There are plenty of antisemites in France, just as there are in many other countries. The question that should trouble us now is how a man like Dieudonné has managed to position himself as their mouthpiece while maintaining his reputation as a man of the people, a figurehead for the victims of racism, a leader of the marginalised.
Part of the answer to that question can be captured in one word: the internet. Dieudonné is a master of online self-promotion and the catchy, viral video. Even though Jewish organisations have been suing him for ten years for his antisemitic remarks, over 410,000 people like his official Facebook page. More than two million people regularly watch the videos he posts on his site, dieudosphere.com.
Now, his trademark salute, the quenelle, or “dumpling”, has turned into a national hit. Thousands have performed it and posted the pictures online. Photos have appeared of people making the gesture outside synagogues, memorials and even inside Auschwitz.
Viral antisemitism has grown to such an extent in France that the country’s Union of Jewish Students went to court to force Twitter to hand over the details of those behind a wave of antisemitic messages posted on the social media site in October 2012.
France is also home to the traditionally antisemitic National Front, which could achieve 24 per cent of the vote in the European elections this year, according to a recent poll. The former leader of the National Front, Jean-Marie Le Pen, was a close friend of Dieudonné.
Together with the National Front, Dieudonné has been able to position himself as the leader of the resistance against the “system”. His fans are mainly young people of foreign descent, often Muslims but also far-right activists. He attacks the government and banks and those who, he says, control it all: the Jews. Others do not necessarily agree with his views but his daring extravagance and cod-philosophical panache sits well with the psyche of the angry young Frenchman.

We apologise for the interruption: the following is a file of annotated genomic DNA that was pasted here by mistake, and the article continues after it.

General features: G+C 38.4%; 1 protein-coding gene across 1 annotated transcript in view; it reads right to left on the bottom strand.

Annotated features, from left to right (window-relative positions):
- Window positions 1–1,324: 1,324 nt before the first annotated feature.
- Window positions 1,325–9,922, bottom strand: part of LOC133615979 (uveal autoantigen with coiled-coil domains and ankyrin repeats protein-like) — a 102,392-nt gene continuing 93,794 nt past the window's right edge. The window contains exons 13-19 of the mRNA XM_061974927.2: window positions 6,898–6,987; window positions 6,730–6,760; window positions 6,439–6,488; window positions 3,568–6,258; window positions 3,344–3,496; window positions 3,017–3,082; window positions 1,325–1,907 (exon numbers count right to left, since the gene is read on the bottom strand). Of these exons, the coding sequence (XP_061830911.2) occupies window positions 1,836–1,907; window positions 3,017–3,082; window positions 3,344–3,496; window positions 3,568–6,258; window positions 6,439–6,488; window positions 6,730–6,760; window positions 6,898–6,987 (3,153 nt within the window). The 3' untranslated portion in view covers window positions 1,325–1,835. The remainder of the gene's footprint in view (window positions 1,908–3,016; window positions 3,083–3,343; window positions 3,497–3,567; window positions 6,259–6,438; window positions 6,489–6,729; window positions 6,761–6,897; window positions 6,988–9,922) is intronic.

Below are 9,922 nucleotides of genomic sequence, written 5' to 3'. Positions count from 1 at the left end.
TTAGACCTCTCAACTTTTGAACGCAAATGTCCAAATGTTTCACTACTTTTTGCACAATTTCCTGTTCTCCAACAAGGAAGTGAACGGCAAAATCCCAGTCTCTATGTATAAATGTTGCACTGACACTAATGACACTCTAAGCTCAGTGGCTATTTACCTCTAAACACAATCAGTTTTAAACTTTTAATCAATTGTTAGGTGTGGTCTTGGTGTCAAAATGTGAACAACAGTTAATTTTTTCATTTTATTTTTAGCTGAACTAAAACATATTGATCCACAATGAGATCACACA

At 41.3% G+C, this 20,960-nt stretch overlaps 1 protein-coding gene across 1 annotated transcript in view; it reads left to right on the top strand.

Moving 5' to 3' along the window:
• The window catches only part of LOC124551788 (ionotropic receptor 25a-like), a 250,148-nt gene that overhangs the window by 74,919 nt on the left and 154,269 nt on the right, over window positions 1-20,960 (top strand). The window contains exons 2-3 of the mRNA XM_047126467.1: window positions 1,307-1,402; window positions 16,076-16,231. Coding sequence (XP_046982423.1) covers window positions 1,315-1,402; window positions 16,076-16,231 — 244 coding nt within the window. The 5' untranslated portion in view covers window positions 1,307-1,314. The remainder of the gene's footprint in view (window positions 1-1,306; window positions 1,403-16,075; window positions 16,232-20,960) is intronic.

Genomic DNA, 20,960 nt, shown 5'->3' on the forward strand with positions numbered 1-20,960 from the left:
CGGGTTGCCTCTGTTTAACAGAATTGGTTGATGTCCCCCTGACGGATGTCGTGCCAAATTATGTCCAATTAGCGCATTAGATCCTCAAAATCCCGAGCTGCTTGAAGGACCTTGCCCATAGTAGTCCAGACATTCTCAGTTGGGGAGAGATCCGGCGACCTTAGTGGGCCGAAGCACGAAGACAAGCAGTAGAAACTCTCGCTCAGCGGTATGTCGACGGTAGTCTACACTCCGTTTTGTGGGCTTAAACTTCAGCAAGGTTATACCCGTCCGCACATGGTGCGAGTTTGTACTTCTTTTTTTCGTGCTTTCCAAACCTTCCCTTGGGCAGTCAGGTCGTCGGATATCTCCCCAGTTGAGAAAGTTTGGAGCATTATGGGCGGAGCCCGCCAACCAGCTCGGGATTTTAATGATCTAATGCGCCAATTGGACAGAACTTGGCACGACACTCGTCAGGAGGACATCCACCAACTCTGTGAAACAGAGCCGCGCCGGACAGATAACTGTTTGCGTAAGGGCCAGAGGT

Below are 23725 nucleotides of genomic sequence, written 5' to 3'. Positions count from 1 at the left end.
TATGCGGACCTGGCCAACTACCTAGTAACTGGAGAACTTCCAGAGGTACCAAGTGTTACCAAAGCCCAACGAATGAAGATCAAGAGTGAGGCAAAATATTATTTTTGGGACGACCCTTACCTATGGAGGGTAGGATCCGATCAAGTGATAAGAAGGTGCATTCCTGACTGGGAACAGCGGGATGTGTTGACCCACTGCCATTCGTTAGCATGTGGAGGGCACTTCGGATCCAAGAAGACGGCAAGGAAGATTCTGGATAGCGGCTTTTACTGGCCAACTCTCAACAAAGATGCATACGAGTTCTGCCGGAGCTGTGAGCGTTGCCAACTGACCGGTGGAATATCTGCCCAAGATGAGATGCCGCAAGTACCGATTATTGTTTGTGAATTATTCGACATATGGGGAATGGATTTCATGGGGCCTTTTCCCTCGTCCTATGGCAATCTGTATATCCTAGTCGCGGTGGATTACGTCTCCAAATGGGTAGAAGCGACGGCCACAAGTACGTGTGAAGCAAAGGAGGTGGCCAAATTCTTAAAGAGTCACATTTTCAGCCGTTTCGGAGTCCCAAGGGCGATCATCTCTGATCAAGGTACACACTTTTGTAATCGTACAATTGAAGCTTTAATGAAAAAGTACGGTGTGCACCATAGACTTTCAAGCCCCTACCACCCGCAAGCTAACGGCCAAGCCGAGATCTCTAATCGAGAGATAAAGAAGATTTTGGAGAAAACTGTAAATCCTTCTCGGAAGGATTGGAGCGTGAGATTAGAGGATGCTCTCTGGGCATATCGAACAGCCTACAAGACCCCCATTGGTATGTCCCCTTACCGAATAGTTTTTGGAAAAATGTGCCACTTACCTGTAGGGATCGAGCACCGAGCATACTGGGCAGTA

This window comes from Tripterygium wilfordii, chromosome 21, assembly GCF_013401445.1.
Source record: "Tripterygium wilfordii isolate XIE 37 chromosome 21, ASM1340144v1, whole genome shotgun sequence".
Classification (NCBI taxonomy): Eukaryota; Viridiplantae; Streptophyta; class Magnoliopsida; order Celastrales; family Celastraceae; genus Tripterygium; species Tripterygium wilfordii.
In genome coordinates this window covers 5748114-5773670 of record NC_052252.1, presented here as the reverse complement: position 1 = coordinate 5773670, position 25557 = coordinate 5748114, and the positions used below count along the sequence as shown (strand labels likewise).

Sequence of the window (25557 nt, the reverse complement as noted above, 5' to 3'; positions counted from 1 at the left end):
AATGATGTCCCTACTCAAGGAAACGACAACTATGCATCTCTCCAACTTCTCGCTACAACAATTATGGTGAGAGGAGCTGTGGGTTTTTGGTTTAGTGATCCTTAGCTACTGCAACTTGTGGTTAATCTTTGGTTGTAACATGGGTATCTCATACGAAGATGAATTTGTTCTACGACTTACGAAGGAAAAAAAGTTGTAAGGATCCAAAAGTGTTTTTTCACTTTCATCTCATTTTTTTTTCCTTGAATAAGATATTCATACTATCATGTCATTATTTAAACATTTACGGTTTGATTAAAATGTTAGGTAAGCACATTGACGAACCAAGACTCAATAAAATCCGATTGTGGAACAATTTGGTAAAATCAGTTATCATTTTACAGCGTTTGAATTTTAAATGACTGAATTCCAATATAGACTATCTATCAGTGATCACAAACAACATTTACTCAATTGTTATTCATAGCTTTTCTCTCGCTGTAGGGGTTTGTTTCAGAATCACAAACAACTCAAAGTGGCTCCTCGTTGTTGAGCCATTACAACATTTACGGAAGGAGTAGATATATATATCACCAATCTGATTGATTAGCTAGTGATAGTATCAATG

As a TV comedian, Dieudonné has been able to promote his bigotry to the widest audiences. For his first controversial TV sketch, broadcast in December 2003, he invented an Israeli Nazi character. He invited Holocaust-denying writer Robert Faurisson to be a guest star on his show, disguising him in clothes resembling those worn by Auschwitz prisoners.
Dieudonné’s high profile means he has often been able to set the media agenda. “Dieudonné is probably laughing now,” said one TV journalist. “He says something and we rush to report it and then we broadcast the condemnations, and go back and forth.”
Dieudonné accuses Jews and Jewish organisations of controlling France, and overplaying the Holocaust, calling it “memorial pornography”.
Ultimately, France pays for the kind of antisemitism promulgated by Dieudonné in blood. When Ilan Halimi was abducted, tortured and murdered in 2006, the gang leader that targeted him said he chose him because he was Jewish and Jews are rich. But Halimi was poor. It was the first known antisemitic attack carried out by black people in France.
And in March 2012, a French terrorist of North African descent, Mohamed Merah, killed Jewish children and a teacher in their school in Toulouse.
On Monday, a man posted a picture of himself making the “quenelle” salute at the exact spot where they were murdered.